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Africa turns to Chinese vaccines to battle COVID

By EDITH MUTETHYA in Nairobi | China Daily Global | Updated: 2021-07-16 08:55
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A nurse prepares a dose of the Sinopharm coronavirus disease (COVID-19) vaccine at Wilkins Hospital in Harare, Zimbabwe, March 24, 2021. [Photo/Agencies]

As African countries expand the range of vaccines used to battle a brutal third wave of the COVID-19 pandemic, Chinese vaccines such as Sinovac and Sinopharm are being used in greater numbers across the continent.

In addition to vaccines donated by the Chinese government, many African countries are buying the Chinese doses while other nations have signed agreements to manufacture the vaccines locally.

In February, China pledged to provide COVID-19 vaccines to 19 African countries that had requested them, as part of its commitment to make vaccines public global goods.

To date, China has donated or exported vaccines to almost 40 African countries. According to Bridge Consulting, an independent Beijing-based consultancy that tracks China's impact on global health, the country has delivered 27 million doses to Africa.

Equatorial Guinea and Zimbabwe started their COVID-19 vaccination campaigns in February after respectively receiving donations of 100,000 and 200,000 Sinopharm doses from the Chinese government.

Cameroon also began inoculating its population in April with a donation of 200,000 Sinopharm vaccines from the Chinese government.

Equatorial Guinea, which had recorded 8,815 coronavirus cases and 122 deaths as of July 14, has been exclusively using Sinopharm vaccines and has received 600,000 doses to date.

In Zimbabwe, more than 90 percent of COVID-19 vaccines are supplied by China, and on July 8 the country received another 2 million Sinovac vaccines.

Mthuli Ncube, Zimbabwe's finance and economic development minister, said the country is due to receive another 1.5 million doses of Sinovac this week. He added that Zimbabwe plans to buy another 2 million doses this month.

As of Tuesday, the country of almost 15 million people, had fully vaccinated 619,883 people and administered a single dose to another 955,656 people, according to the health ministry. "Our current budget on vaccine acquisition is $100 million cumulatively. We have spent about $40 million and what is left now is $60 million, if necessary, we will top-up depending on need," Ncube wrote on his Twitter account.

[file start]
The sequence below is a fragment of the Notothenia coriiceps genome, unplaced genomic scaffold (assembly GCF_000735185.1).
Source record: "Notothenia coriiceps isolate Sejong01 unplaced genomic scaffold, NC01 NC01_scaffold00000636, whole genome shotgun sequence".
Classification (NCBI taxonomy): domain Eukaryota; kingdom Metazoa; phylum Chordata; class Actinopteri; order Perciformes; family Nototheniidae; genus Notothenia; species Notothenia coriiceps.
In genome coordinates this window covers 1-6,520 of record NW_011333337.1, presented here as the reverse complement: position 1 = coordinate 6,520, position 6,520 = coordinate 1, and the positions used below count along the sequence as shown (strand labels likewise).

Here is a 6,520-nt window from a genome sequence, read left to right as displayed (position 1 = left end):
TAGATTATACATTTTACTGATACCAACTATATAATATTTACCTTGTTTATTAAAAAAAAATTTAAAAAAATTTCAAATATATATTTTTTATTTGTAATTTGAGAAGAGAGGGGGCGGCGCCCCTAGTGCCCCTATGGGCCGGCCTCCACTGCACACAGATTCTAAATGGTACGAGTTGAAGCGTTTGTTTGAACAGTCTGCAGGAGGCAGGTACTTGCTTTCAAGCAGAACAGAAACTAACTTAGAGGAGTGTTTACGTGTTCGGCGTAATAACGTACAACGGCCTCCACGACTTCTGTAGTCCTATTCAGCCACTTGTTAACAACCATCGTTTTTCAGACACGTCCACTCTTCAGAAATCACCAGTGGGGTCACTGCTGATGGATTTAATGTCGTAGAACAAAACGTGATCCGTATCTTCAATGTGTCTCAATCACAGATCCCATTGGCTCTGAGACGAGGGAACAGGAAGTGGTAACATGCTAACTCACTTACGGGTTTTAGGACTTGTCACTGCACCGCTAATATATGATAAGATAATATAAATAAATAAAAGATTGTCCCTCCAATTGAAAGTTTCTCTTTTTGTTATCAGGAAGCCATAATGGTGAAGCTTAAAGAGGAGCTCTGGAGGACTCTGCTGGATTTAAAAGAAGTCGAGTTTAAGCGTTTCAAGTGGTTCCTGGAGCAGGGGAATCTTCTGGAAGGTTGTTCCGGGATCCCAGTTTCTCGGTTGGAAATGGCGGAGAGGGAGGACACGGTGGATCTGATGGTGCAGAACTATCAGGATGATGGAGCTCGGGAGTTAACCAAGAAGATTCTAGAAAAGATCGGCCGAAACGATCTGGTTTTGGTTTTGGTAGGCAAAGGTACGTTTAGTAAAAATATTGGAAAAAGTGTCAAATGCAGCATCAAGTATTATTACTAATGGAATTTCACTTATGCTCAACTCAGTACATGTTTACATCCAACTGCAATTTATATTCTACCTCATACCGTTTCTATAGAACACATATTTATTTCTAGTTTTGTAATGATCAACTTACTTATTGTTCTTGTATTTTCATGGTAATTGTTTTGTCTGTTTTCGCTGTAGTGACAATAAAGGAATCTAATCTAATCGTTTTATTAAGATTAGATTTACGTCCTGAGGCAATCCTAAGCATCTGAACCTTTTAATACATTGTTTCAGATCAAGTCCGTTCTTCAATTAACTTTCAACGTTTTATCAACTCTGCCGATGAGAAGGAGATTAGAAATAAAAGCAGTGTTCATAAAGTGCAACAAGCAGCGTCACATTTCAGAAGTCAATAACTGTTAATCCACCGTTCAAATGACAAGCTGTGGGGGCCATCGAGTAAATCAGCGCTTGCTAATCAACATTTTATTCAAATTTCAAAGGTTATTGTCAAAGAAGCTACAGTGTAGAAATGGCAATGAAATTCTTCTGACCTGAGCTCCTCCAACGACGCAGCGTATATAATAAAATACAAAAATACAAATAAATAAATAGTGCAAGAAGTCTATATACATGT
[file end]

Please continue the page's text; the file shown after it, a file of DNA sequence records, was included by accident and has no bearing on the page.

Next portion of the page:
South Africa, the hardest hit country in terms of COVID-19 cases and deaths, approved the use of CoronaVac on July 3. As of Monday, South Africa had recorded 2,219,316 COVID-19 cases with 65,142 deaths, according to the World Health Organization.

The South African Health Products Authority said it approved the Chinese vaccine for use based on its quality, safety and efficacy.

On July 9, during a virtual news briefing, Mmamoloko Kubayi, the acting minister of health, said CoronaVac will boost the country's vaccination program, which also uses Pfizer and Johnson& Johnson doses.

In his address to the nation on Sunday, President Cyril Ramaphosa said the Vaccine Advisory Committee is working on how soon to bring CoronaVac into its vaccination program.

Egypt has signed an agreement with China to locally manufacture Sinovac, and Morocco has signed a similar agreement to make Sinopharm.

The Egyptian Holding Company for Biological Product and Vaccines will produce an initial 2 million doses, with plans to produce over 5 million doses in the following two months and 40 million vaccines within a year.

On Monday, the company announced it had produced the first batch of 1 million doses of Sinovac.

The Egyptian government is negotiating with its Chinese partner to double the supply of the raw materials used to make Sinovac so it can manufacture 600,000 doses a day.

After it meets domestic demand, Egypt said it will look at exporting Sinovac to other African countries.

The WHO hailed the cooperation between China and Egypt, saying the partnership was a good example of international cooperation and contributed to the achievements of the United Nations Sustainable Development Goals.

Naeema Al-Gasser, the WHO representative in Egypt, said the cooperative effort will accelerate the vaccination drive in Egypt and help all of Africa fight the COVID-19 pandemic.

On July 5, Morocco announced that Sothema, a local pharmaceutical firm, had signed an agreement to start local monthly production of 5 million doses of Sinopharm.

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